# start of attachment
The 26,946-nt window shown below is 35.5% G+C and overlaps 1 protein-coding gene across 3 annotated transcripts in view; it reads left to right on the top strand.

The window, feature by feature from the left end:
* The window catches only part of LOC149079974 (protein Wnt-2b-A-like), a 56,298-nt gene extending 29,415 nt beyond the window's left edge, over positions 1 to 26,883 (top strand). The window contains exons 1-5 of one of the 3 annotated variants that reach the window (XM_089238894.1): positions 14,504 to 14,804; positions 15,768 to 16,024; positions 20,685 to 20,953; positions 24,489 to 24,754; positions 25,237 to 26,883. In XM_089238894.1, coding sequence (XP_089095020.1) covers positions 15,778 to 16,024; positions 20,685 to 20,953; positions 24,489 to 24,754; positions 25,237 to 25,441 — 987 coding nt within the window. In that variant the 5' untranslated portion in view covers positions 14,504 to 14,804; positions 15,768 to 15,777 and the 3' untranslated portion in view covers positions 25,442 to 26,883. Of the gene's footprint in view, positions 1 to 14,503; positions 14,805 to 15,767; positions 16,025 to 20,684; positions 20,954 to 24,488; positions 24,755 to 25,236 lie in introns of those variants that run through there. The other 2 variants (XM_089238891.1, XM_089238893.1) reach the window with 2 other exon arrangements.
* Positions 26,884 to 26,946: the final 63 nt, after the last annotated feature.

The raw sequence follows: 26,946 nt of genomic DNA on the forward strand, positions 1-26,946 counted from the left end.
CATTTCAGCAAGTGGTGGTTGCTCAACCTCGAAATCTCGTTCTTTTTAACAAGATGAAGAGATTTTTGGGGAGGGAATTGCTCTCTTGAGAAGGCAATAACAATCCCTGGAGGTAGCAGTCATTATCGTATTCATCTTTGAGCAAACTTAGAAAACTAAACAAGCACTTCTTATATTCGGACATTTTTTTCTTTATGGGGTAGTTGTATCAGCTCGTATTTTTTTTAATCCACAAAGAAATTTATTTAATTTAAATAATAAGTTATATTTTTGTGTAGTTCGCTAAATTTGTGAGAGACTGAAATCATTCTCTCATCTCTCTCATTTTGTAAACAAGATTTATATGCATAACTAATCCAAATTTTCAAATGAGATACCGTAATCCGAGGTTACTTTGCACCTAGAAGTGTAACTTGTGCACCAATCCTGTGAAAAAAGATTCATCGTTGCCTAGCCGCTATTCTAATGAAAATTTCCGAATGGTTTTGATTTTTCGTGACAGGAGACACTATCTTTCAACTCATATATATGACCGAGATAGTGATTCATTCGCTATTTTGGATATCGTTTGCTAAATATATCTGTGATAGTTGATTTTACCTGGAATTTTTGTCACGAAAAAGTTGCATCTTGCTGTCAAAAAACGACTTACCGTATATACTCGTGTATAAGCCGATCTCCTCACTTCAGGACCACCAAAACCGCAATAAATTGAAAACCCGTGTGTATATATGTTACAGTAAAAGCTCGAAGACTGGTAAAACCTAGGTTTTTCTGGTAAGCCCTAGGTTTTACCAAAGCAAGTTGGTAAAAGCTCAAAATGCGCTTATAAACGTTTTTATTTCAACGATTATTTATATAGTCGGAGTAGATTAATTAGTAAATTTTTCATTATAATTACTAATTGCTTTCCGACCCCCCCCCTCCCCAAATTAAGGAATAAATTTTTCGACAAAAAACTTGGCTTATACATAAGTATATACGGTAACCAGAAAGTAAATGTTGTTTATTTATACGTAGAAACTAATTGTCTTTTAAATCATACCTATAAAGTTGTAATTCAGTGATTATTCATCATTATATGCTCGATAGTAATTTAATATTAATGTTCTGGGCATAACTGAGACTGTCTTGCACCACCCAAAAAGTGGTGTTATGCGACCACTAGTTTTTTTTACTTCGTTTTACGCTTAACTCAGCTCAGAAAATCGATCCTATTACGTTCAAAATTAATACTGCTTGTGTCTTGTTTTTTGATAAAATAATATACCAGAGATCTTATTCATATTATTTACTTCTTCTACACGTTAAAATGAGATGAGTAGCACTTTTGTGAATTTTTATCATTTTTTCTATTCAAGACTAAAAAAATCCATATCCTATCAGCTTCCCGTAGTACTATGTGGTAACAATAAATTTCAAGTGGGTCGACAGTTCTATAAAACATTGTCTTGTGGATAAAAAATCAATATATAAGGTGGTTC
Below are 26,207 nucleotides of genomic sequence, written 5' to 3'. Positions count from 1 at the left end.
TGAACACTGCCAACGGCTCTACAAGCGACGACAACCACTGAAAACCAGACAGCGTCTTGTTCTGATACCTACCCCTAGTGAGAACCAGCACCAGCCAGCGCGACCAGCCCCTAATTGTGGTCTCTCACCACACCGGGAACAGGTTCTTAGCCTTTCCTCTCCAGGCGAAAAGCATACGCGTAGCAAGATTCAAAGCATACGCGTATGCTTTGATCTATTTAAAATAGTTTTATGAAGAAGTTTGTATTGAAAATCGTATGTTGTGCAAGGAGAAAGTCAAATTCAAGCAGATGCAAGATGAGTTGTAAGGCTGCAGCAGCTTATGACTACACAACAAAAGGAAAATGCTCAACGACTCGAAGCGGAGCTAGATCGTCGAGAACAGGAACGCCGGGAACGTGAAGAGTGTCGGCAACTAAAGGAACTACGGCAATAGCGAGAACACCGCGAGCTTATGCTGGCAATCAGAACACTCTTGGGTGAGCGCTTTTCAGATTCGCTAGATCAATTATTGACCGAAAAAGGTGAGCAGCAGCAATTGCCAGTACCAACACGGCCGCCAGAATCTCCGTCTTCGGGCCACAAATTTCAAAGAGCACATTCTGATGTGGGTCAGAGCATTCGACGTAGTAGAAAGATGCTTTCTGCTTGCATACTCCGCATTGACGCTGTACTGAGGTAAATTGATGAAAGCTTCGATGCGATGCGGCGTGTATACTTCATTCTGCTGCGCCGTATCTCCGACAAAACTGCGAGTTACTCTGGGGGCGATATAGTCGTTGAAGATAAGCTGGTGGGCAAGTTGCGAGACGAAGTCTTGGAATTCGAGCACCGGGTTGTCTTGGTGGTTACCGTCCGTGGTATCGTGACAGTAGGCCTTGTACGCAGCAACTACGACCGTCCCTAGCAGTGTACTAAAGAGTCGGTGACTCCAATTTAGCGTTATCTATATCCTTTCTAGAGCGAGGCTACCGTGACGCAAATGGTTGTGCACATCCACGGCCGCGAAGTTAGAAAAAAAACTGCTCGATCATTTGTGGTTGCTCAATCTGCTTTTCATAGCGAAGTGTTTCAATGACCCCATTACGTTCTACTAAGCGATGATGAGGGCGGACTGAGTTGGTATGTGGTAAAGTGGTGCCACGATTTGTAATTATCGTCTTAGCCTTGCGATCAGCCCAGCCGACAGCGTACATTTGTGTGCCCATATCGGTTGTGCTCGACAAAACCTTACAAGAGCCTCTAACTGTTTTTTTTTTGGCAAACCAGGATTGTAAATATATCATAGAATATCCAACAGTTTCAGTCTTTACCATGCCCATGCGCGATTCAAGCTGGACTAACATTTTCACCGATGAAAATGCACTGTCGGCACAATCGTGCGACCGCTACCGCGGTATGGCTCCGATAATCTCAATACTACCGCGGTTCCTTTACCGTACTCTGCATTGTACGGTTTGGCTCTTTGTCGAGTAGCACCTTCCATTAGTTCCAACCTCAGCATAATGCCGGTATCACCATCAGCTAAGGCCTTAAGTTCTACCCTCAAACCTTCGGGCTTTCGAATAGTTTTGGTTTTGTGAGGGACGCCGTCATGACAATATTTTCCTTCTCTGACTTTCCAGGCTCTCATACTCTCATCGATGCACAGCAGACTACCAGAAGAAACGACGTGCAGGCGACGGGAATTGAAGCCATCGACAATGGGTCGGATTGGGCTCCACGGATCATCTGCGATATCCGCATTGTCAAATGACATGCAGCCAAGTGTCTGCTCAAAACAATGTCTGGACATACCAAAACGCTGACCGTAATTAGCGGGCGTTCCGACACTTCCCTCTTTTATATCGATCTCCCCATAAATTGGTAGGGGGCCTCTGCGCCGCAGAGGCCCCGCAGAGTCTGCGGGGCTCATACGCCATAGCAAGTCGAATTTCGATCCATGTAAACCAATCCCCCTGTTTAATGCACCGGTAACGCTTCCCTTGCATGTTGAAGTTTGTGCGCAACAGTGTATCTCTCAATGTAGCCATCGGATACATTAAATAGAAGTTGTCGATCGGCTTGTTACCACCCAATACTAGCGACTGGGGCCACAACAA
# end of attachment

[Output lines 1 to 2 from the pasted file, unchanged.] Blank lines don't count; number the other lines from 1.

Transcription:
The 26,946-nt window shown below is 35.5% G+C and overlaps 1 protein-coding gene across 3 annotated transcripts in view; it reads left to right on the top strand.

The window, feature by feature from the left end: